collaborative plotting for large groups
The recent discussion about using Post-Its and a WiKi-like Whiteboard to facilliate collaboration in a large face to face group meeting finally got me to write up my own use. I have hinted at my method on the "Never Work Alone" Google-group, and you can read it in context on the blog. Here I will now try and write up the complete process and how I used it...
First, some notes. I always assumed my process was modeled after the "Open Space" idea. Reading up on that I'm no longer sure. None the less the process described here worked very well for large groups, and that's what counts. Especially as it not only "worked" as in "produce results", but also fullfilled most of my expectations for it (I will elaborate on those later).
What was the outset?
- The situation: A (very) large group of creative people meet and want to organize a LARP (Live Roleplaying) event together. This scenario was choosen because it fit the original context for the workshop I was planning (it was to be held during a roleplaying convention). But the principles can easily be applied to any other situation where a large and diverse group needs to collaborate efficiently and quickly.
- The goal was to bring together a very diverse group, carter to the needs and desires of each participant and facilliate all this with the minimum of fuss, politics and debate. In short this process was designed to minimize all the known problems and dangers (blocks) of the situation.
- Goal was to reach a state where one could almost talk of a group-concensus as to what and how was to be done. The final decissions might still be done by vote and majority, but ideally each participant would by then already be insync with the group by then.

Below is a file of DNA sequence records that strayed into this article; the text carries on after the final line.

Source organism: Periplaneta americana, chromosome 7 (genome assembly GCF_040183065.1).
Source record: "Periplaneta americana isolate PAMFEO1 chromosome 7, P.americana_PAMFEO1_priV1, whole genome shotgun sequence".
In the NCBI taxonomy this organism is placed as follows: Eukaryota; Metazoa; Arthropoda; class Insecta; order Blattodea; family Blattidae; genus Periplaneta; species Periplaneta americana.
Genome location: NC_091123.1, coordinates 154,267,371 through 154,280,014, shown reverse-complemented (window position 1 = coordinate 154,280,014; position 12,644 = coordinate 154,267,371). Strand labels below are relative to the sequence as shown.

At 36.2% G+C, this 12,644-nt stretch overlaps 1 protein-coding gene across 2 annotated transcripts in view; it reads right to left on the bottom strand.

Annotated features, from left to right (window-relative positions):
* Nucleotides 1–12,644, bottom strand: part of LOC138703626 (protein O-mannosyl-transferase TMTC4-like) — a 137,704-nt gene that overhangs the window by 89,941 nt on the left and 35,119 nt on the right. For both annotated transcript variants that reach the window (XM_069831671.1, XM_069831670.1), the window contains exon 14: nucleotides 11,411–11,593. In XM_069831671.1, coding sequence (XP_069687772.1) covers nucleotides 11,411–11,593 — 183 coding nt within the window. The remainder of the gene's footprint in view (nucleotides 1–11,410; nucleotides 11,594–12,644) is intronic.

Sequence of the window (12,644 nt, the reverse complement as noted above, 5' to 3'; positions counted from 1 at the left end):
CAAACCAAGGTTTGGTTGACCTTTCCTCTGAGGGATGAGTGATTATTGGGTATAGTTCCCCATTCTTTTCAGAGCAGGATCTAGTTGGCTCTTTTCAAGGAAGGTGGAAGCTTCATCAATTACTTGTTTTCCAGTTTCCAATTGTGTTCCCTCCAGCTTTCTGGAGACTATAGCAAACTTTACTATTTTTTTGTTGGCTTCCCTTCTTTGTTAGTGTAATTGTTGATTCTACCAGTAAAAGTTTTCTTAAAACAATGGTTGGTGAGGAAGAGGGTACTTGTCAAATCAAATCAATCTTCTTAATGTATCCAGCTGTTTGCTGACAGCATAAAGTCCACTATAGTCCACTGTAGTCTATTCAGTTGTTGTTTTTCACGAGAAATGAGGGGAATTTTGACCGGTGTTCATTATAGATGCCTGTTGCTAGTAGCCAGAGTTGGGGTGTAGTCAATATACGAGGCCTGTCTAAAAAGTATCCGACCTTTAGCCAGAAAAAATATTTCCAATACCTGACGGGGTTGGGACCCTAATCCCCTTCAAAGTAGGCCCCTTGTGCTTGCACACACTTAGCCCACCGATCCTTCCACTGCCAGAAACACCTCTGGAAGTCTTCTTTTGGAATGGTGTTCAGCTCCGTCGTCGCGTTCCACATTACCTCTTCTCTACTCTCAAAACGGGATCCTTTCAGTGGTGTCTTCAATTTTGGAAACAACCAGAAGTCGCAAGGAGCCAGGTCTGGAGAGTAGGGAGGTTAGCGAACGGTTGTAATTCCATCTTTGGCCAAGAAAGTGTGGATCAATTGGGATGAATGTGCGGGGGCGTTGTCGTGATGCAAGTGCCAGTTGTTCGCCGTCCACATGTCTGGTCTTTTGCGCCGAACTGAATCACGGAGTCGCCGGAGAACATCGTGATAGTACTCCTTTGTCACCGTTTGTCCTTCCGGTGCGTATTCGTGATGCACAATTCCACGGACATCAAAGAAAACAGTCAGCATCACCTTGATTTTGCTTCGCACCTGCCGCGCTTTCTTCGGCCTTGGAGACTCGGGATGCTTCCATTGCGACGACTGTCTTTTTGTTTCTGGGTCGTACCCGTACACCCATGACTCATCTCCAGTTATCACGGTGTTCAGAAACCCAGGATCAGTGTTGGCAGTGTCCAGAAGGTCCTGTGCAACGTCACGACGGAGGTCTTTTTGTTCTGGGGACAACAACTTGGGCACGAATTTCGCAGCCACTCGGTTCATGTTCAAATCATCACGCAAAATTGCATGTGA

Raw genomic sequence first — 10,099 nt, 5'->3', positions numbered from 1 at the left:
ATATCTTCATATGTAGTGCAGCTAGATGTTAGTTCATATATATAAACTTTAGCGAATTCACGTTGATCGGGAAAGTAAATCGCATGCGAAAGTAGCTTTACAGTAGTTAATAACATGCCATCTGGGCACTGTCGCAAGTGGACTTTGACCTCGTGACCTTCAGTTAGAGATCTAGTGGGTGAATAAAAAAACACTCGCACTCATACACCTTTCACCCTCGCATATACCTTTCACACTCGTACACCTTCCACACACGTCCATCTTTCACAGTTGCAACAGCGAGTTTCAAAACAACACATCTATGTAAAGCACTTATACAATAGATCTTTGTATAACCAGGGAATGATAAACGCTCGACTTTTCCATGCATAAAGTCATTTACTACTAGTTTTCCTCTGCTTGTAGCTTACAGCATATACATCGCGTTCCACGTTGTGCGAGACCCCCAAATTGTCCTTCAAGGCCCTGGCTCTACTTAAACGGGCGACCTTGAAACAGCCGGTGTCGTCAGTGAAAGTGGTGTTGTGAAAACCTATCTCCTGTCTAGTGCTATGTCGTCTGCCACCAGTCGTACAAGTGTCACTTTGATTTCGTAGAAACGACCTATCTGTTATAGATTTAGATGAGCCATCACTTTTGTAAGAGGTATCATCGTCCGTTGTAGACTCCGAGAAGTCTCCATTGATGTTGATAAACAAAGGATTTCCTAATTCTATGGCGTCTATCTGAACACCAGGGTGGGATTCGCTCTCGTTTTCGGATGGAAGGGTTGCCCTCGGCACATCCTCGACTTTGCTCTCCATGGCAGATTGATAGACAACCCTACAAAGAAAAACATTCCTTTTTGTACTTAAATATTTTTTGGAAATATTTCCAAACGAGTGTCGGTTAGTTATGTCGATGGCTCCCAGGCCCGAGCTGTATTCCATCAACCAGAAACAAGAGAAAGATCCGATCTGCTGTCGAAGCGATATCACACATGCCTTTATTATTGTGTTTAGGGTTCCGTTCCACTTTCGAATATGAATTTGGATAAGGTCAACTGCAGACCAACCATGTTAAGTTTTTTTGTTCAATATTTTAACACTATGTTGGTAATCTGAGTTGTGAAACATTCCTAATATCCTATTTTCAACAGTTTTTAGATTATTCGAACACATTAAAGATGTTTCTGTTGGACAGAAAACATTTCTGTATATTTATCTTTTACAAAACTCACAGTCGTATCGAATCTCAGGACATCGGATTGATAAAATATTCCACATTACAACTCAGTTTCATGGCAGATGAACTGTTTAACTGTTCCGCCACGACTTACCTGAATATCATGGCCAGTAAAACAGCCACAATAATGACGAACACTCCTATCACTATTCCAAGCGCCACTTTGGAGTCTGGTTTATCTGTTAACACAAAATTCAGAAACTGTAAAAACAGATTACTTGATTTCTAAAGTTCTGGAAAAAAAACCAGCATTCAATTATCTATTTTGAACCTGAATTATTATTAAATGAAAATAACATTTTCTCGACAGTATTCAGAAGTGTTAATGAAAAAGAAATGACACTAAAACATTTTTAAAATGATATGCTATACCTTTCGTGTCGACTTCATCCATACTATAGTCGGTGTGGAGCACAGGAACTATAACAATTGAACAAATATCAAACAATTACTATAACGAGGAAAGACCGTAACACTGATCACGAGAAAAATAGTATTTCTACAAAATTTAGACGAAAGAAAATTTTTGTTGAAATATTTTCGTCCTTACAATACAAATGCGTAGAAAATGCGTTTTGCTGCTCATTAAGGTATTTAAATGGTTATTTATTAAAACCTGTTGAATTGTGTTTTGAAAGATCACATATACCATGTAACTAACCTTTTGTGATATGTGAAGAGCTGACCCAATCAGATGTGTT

The whole group meets in a large enough room. The faciliator explains what is to happen and lays down the basic rukes. Cclearly defining the overall goal of the sesion helps focus the participants in this phase.
- "We are here to define what we all want and find a way to encompass the wishes and ideas of each of you."
phase one - collecting ideas
In the first pahase we collect ideas and visions.
The group breaks up to do pair-interviews. Each participant moves through the group to interview each other participant about his/her ideas and wishes for the event. The questioner then notes down the answers in headline form (concepts, keywords, short phrases) on Post-Its. NOTE: participants only ever note down what others answer, never their own ideas. Those will be noted once they are interviewed.
This phase should have enough time for each participant to pair with each other. It is important to keep the individual interviews short as to enable a full round.
At any time participant can offload their notes to the central whiteboard, wall, window or similar surface. All notes will be collected here, unsorted and chaotic at first. Do not sort in this phase. Interviewing and giving answers is what counts now.
The role of the faciliator in this phase is to smooth and guide the process. Disrupt lenghtly elaborations or discussions, give help with asking the right questions, help pair people etc. The faciliuator should under no circumstances take any role in the topic or the crfeation of content. Keep things moving, motivate, guide.